Should they achieve a breakthrough, clinicians would be able to directly use the platform’s algorithms to diagnose patients and provide treatments. Related data would in turn will be anonymised and serve to test new hypotheses, aid new statistical analyses, train AI models, or refine existing ones.
The challenges are many. When designing new experiments, we must ensure our data are unbiased. We are also investigating and addressing the ethical implications of using artificial intelligence in medicine. For instance, how do we guarantee that its suggestions are understood by the clinician and can be explained to the patient? How can we be certain that they don’t inadvertently favour one patient group over another, or prioritise cost savings over human life? If AI makes a mistake, who takes responsibility?
In MES-CoBraD, we have been venturing into some uncharted territory, but always with specific goals in mind. Although the platform is being made to work in multiple medical fields, the focus now is finding ways of using a very detailed picture of patients’ health (a process called deep phenotyping) in conjunction with advanced analytics tools and AI to diagnose and manage CoBraDs. In essence, we aim to simultaneously tune the instruments, hone the actors’ lines, and adjust the score.
A personal turn on the stage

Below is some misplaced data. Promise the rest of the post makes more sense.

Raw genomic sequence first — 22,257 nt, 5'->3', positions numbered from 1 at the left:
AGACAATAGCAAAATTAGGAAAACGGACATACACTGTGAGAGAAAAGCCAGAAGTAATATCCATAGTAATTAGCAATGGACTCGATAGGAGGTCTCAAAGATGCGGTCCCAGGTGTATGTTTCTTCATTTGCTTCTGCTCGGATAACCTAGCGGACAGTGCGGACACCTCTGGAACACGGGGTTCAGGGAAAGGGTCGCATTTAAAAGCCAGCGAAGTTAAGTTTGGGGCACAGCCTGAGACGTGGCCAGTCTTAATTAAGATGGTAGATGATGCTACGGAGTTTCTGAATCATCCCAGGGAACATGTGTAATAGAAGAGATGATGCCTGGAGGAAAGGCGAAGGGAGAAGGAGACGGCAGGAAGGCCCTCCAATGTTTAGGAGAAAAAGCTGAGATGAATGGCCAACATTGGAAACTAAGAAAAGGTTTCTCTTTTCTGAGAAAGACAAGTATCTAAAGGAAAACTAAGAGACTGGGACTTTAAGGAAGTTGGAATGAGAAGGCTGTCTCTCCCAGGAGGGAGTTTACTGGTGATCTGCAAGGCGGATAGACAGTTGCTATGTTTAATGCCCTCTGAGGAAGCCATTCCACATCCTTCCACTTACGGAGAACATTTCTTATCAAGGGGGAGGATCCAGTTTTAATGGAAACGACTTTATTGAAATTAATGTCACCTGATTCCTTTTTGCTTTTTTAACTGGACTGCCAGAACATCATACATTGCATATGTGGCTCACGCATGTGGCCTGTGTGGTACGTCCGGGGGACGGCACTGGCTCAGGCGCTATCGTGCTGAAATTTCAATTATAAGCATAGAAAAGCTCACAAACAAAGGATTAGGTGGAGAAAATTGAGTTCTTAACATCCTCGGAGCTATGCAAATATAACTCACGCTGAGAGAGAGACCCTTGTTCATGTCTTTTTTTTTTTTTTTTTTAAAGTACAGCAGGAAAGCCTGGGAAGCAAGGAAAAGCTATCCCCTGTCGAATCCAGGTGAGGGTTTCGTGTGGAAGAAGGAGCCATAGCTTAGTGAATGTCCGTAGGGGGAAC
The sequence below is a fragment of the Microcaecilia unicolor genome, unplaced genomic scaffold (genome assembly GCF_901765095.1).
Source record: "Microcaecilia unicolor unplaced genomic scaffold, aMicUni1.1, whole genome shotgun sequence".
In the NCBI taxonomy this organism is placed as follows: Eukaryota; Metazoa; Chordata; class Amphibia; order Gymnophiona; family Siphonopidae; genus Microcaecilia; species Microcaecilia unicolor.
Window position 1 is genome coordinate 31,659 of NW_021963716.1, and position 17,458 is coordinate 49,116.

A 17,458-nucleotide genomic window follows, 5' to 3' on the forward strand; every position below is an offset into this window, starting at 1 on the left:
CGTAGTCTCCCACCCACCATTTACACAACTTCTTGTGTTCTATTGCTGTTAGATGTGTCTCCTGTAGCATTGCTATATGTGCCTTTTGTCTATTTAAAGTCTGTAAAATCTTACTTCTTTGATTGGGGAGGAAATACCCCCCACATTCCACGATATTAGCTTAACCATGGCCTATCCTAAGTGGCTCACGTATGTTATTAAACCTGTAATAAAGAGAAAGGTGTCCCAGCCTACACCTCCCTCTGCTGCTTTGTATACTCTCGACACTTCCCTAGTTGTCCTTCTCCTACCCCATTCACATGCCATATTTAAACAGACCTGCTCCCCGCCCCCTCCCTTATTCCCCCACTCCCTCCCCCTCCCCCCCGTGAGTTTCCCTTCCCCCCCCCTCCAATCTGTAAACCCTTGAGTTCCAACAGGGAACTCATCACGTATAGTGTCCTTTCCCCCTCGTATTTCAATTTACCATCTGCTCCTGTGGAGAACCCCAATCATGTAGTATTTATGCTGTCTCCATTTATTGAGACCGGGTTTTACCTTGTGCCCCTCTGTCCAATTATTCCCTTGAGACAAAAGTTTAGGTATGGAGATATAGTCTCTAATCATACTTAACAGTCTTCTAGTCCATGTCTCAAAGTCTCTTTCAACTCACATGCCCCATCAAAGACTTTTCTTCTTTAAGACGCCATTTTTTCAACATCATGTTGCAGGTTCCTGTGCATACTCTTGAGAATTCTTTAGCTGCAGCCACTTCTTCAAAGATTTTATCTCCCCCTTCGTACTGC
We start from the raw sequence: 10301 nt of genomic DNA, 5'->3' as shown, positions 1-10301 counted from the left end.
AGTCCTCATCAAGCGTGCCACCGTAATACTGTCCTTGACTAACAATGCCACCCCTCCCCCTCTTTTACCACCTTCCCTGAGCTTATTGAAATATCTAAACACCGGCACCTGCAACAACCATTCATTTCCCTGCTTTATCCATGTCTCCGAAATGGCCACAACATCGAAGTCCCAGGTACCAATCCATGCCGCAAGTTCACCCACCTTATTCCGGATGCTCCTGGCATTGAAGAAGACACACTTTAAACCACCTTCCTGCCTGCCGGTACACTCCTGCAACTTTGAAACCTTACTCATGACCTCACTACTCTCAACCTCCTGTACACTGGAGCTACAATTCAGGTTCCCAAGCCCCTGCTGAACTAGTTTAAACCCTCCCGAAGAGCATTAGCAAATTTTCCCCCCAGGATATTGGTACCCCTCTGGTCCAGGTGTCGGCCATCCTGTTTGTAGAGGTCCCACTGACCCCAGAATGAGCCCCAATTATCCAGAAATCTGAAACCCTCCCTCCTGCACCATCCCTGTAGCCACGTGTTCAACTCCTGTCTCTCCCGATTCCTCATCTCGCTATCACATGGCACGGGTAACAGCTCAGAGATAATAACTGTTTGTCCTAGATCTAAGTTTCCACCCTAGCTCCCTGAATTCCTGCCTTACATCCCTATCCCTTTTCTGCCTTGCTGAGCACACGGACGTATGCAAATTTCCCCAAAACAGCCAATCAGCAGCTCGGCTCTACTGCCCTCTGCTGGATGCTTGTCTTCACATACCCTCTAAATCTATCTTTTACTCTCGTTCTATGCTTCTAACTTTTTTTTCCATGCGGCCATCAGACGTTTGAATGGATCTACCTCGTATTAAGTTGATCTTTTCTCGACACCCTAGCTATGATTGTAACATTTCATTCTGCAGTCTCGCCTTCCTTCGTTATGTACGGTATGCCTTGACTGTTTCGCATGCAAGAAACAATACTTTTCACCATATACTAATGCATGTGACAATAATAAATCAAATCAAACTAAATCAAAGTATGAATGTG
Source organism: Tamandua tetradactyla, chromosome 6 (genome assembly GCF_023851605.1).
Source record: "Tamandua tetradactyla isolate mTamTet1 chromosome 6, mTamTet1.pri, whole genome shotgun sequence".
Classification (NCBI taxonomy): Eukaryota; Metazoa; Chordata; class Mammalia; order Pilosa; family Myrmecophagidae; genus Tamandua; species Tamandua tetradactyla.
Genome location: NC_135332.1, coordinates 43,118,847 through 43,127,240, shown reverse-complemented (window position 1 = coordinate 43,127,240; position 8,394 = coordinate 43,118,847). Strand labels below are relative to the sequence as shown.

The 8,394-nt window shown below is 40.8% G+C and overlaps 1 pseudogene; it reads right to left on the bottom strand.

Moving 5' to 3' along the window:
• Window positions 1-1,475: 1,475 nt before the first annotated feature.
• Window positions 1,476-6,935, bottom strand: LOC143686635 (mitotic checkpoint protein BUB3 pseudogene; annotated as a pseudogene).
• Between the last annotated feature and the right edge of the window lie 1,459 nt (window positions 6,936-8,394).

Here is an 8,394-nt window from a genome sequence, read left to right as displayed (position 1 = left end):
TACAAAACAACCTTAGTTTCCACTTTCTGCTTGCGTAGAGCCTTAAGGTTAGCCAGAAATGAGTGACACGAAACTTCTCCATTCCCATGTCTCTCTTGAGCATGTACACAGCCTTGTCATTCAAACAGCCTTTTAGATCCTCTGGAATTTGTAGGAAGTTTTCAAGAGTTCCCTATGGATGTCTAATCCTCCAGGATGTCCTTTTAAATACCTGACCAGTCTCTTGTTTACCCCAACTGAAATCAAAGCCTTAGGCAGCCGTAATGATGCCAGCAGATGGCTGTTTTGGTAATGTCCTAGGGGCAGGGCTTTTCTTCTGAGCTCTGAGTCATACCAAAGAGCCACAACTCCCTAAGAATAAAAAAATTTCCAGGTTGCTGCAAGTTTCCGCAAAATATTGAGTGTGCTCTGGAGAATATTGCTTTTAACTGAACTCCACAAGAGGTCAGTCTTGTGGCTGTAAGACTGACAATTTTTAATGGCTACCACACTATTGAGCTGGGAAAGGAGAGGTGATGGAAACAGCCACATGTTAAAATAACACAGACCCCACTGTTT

Interestingly, my own life’s “play” has its moments of dissonance, as I sometimes wake in the middle of the night and find it hard to get back to sleep. I don’t think it’s anything serious, but as a scientist and longtime researcher, I would never miss the chance to test our own methods and processes on myself. I thus signed up as a test subject for our sleep study and wore a device called “actigraph” on my wrist for a week, and it kept track of my activities, diet, and sleep. I took memory tests and answered questions, and finally there was the main event: I got hooked up with around 40 or 50 cables, tubes and sensors, and slept in the clinic for the night. As a bonus, I offered months of smartwatch health data, which was anonymised and included in the platform.
I am happy to report that for now my sleep issues are likely to be stress-related. However, if deep phenotyping and AI end up diagnosing something worse – say, an early onset complex brain disorder – the question for someone in my position would be: “Should I worry or celebrate the scientific breakthrough if it does?”
This article is the result of The Conversation’s collaboration with Horizon, the EU research and innovation magazine. In June the magazine published an interview with the authors about their research.